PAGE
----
Poll: More than half of teens, young adults harassed online

In a recent survey, 56 percent of teens and young adults reported that they'd been harassed online in some way.

Story highlights

  • Survey: More than half of teens, young adults have experienced online harassment
  • Abuse included lies and having messages that were supposed to be private shared
  • Survey by Associated Press/MTV aimed to gauge attitudes about online behavior
  • Survey showed that more young people say they'd intervene if they saw online abuse
More than half of all teens and young adults say they have been bullied or harassed online, according to the results of a new poll on Internet behavior.
In an Associated Press/MTV poll, 56 percent of respondents, who were between 14 and 24 years old, said they had "experienced abuse" through digital media.
That's up from 50 percent in a similar 2009 survey.
Some of the most common forms of harassment include posting something online that's not true, writing things online that are "mean" and sharing texts or other messages that were meant to stay private, according to the results.
And while the ability to stay anonymous online is often cited as a reason why digital bullying can get so bad, survey respondents said that, more often than not, that's not the case.
"Most say the perpetrators of the bad behavior are people they know very well," the survey reads.
One out of three resopndents also said they've taken part in so-called "sexting," which includes sending and receiving nude photos or video or sexually charged text. Seventy-one percent of them said that "sexting" is a problem for Web users their age.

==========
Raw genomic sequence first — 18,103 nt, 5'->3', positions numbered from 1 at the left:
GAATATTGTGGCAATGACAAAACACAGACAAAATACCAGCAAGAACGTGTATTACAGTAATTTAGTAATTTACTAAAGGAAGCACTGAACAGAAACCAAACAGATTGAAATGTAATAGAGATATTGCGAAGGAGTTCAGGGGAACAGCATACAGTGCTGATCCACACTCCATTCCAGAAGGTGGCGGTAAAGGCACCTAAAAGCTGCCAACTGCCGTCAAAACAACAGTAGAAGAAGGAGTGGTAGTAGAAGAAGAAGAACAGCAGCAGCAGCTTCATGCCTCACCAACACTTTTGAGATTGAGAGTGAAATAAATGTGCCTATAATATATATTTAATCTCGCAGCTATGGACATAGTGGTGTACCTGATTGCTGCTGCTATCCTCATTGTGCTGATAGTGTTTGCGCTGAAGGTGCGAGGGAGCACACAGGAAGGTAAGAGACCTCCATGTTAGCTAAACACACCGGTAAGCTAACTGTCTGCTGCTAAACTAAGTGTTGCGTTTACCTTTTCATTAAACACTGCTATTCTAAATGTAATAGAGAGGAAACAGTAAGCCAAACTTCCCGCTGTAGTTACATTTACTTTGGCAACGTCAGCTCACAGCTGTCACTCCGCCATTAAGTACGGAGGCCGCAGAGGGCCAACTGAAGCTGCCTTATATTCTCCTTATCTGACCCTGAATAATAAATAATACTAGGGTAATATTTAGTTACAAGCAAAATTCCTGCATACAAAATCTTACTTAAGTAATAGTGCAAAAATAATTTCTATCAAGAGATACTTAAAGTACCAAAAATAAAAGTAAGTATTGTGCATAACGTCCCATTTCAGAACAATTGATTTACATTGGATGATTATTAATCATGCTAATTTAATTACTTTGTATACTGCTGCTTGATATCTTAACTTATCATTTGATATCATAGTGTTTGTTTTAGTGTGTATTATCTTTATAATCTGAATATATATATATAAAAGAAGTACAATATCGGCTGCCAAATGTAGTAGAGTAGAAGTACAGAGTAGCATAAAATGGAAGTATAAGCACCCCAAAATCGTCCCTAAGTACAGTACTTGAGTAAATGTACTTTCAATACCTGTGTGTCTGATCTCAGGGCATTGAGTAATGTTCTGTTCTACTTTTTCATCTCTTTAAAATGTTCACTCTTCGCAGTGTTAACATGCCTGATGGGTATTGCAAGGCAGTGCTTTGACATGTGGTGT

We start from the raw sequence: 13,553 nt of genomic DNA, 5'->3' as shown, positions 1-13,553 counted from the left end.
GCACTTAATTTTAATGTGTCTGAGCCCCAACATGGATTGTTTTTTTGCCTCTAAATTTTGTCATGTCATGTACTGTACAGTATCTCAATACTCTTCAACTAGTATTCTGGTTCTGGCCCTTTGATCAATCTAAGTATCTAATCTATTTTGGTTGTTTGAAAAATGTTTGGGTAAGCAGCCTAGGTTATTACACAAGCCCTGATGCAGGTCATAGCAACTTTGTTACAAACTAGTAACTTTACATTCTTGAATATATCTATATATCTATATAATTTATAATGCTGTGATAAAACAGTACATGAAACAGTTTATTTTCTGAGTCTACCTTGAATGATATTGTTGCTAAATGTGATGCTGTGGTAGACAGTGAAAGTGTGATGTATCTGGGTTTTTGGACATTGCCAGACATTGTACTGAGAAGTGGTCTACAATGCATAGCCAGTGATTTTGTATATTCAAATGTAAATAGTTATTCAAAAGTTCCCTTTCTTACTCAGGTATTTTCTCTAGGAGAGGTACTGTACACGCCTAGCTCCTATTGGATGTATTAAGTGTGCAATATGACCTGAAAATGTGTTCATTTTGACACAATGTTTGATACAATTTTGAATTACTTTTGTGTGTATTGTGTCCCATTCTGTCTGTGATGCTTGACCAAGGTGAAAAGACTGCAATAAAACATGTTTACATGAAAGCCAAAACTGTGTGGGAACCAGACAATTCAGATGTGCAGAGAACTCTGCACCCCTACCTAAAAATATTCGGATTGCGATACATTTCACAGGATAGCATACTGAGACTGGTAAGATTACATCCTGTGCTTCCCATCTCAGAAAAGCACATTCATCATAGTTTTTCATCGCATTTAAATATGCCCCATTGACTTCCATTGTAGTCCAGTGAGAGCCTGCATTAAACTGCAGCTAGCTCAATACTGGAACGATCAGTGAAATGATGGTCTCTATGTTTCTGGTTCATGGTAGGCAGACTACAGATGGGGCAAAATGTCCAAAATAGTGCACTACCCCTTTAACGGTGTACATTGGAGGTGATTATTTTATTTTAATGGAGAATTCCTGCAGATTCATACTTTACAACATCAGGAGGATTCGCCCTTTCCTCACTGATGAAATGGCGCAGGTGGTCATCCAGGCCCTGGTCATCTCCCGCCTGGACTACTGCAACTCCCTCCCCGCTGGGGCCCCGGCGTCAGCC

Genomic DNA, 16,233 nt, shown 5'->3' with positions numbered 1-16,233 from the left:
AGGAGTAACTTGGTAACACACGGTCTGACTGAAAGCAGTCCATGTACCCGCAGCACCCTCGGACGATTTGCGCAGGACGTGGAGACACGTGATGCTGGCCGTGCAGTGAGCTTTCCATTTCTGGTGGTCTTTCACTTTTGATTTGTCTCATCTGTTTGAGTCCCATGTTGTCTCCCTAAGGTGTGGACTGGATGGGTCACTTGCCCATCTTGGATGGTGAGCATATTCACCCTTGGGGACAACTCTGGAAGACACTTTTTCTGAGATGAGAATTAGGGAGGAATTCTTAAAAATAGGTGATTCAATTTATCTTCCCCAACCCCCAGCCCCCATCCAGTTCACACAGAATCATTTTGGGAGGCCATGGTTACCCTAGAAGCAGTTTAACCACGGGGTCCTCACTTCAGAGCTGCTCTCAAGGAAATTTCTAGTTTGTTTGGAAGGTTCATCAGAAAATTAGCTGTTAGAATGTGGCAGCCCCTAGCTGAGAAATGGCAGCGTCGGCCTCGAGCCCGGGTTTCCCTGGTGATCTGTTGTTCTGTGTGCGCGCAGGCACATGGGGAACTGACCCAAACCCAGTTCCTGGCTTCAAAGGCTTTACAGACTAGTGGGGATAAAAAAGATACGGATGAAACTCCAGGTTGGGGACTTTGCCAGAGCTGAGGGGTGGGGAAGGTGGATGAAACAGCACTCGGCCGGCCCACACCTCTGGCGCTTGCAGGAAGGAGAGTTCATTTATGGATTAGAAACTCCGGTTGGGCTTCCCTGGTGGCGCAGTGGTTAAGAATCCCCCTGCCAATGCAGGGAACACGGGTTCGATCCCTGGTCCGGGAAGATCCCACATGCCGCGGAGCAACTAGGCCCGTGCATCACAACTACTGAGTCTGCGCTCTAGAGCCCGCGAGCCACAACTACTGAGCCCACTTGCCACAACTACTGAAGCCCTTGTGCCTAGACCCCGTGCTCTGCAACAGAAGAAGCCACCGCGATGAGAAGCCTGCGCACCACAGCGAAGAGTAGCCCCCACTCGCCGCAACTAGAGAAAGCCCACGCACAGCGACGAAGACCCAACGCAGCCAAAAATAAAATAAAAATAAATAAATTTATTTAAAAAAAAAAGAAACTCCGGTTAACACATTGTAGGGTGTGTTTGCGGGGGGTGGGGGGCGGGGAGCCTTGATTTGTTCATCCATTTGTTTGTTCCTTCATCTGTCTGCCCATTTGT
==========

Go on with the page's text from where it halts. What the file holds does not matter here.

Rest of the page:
Ten percent of respondents who said they'd exchanged sexual messages said they'd done so with people they only know online -- a steep drop from the 29 percent who said they'd done so in 2009.
If there's a bright spot, it's that more respondents this year said they recognize online bullying as a problem than did two years ago and more said they'd intervene if they saw it happening.
Fifty-six percent said they would likely intervene if they saw someone being harassed online, compared with 47 percent in 2009.
The survey is part of MTV's "A Thin LIne," campaign, a multiyear effort to stamp out digital abuse.
"The campaign is built on the understanding that there's a 'thin line' between what may begin as a harmless joke and something that could end up having a serious impact on you or someone else," MTV writes on the campaign's website. "We know no generation has ever had to deal with this, so we want to partner with you to help figure it out."
The survey results were based on interviews of 1,355 teens and young adults conducted between August 18-31. It has a margin of error of 3.8 percent.